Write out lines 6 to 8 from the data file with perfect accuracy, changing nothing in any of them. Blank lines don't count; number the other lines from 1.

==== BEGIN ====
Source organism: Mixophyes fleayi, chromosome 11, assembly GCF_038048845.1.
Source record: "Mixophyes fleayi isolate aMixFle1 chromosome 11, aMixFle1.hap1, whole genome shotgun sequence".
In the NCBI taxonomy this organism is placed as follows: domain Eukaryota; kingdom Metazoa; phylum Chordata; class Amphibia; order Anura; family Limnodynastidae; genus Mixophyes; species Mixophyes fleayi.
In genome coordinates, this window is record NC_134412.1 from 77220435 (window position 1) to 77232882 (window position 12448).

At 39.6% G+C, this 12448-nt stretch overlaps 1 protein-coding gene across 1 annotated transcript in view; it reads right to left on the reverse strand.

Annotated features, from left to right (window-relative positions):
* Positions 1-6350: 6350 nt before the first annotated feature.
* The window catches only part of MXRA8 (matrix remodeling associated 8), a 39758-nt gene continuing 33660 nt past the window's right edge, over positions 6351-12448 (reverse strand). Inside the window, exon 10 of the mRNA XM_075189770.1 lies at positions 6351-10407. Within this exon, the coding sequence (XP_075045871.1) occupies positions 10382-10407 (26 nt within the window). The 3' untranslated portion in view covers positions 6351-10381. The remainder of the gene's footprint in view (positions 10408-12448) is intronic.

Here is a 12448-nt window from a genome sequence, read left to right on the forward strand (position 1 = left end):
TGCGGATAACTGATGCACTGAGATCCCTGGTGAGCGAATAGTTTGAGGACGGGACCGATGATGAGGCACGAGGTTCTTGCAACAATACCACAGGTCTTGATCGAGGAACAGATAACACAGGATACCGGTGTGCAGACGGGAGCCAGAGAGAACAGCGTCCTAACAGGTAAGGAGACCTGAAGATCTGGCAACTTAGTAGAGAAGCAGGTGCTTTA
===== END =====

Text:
Annotated features, from left to right (window-relative positions):
* Positions 1-6350: 6350 nt before the first annotated feature.
* The window catches only part of MXRA8 (matrix remodeling associated 8), a 39758-nt gene continuing 33660 nt past the window's right edge, over positions 6351-12448 (reverse strand). Inside the window, exon 10 of the mRNA XM_075189770.1 lies at positions 6351-10407. Within this exon, the coding sequence (XP_075045871.1) occupies positions 10382-10407 (26 nt within the window). The 3' untranslated portion in view covers positions 6351-10381. The remainder of the gene's footprint in view (positions 10408-12448) is intronic.